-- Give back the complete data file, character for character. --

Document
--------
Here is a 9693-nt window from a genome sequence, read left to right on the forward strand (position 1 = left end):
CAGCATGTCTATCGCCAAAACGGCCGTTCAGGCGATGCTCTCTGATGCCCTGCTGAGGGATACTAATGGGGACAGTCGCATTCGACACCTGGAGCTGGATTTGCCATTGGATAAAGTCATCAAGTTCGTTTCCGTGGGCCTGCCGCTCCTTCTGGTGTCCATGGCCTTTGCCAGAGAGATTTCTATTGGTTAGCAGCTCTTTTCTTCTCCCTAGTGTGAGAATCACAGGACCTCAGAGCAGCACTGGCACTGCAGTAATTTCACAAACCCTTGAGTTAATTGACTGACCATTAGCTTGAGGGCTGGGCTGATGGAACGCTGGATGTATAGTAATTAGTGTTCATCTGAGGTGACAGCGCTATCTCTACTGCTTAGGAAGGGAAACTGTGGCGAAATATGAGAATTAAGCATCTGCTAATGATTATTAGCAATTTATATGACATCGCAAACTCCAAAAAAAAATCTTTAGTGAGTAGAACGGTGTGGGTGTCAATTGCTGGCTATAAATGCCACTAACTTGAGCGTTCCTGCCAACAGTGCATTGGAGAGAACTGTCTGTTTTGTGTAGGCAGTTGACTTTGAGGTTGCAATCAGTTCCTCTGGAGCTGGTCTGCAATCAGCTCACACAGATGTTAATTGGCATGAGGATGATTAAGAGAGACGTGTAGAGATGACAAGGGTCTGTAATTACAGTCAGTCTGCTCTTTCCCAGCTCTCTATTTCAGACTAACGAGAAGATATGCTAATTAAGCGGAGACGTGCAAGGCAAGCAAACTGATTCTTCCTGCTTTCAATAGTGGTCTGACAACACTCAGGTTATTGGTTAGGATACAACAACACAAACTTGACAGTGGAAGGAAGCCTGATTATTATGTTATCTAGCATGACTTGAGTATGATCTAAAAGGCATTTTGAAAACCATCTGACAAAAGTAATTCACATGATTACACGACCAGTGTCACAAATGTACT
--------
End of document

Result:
Here is a 9693-nt window from a genome sequence, read left to right on the forward strand (position 1 = left end):
CAGCATGTCTATCGCCAAAACGGCCGTTCAGGCGATGCTCTCTGATGCCCTGCTGAGGGATACTAATGGGGACAGTCGCATTCGACACCTGGAGCTGGATTTGCCATTGGATAAAGTCATCAAGTTCGTTTCCGTGGGCCTGCCGCTCCTTCTGGTGTCCATGGCCTTTGCCAGAGAGATTTCTATTGGTTAGCAGCTCTTTTCTTCTCCCTAGTGTGAGAATCACAGGACCTCAGAGCAGCACTGGCACTGCAGTAATTTCACAAACCCTTGAGTTAATTGACTGACCATTAGCTTGAGGGCTGGGCTGATGGAACGCTGGATGTATAGTAATTAGTGTTCATCTGAGGTGACAGCGCTATCTCTACTGCTTAGGAAGGGAAACTGTGGCGAAATATGAGAATTAAGCATCTGCTAATGATTATTAGCAATTTATATGACATCGCAAACTCCAAAAAAAAATCTTTAGTGAGTAGAACGGTGTGGGTGTCAATTGCTGGCTATAAATGCCACTAACTTGAGCGTTCCTGCCAACAGTGCATTGGAGAGAACTGTCTGTTTTGTGTAGGCAGTTGACTTTGAGGTTGCAATCAGTTCCTCTGGAGCTGGTCTGCAATCAGCTCACACAGATGTTAATTGGCATGAGGATGATTAAGAGAGACGTGTAGAGATGACAAGGGTCTGTAATTACAGTCAGTCTGCTCTTTCCCAGCTCTCTATTTCAGACTAACGAGAAGATATGCTAATTAAGCGGAGACGTGCAAGGCAAGCAAACTGATTCTTCCTGCTTTCAATAGTGGTCTGACAACACTCAGGTTATTGGTTAGGATACAACAACACAAACTTGACAGTGGAAGGAAGCCTGATTATTATGTTATCTAGCATGACTTGAGTATGATCTAAAAGGCATTTTGAAAACCATCTGACAAAAGTAATTCACATGATTACACGACCAGTGTCACAAATGTACT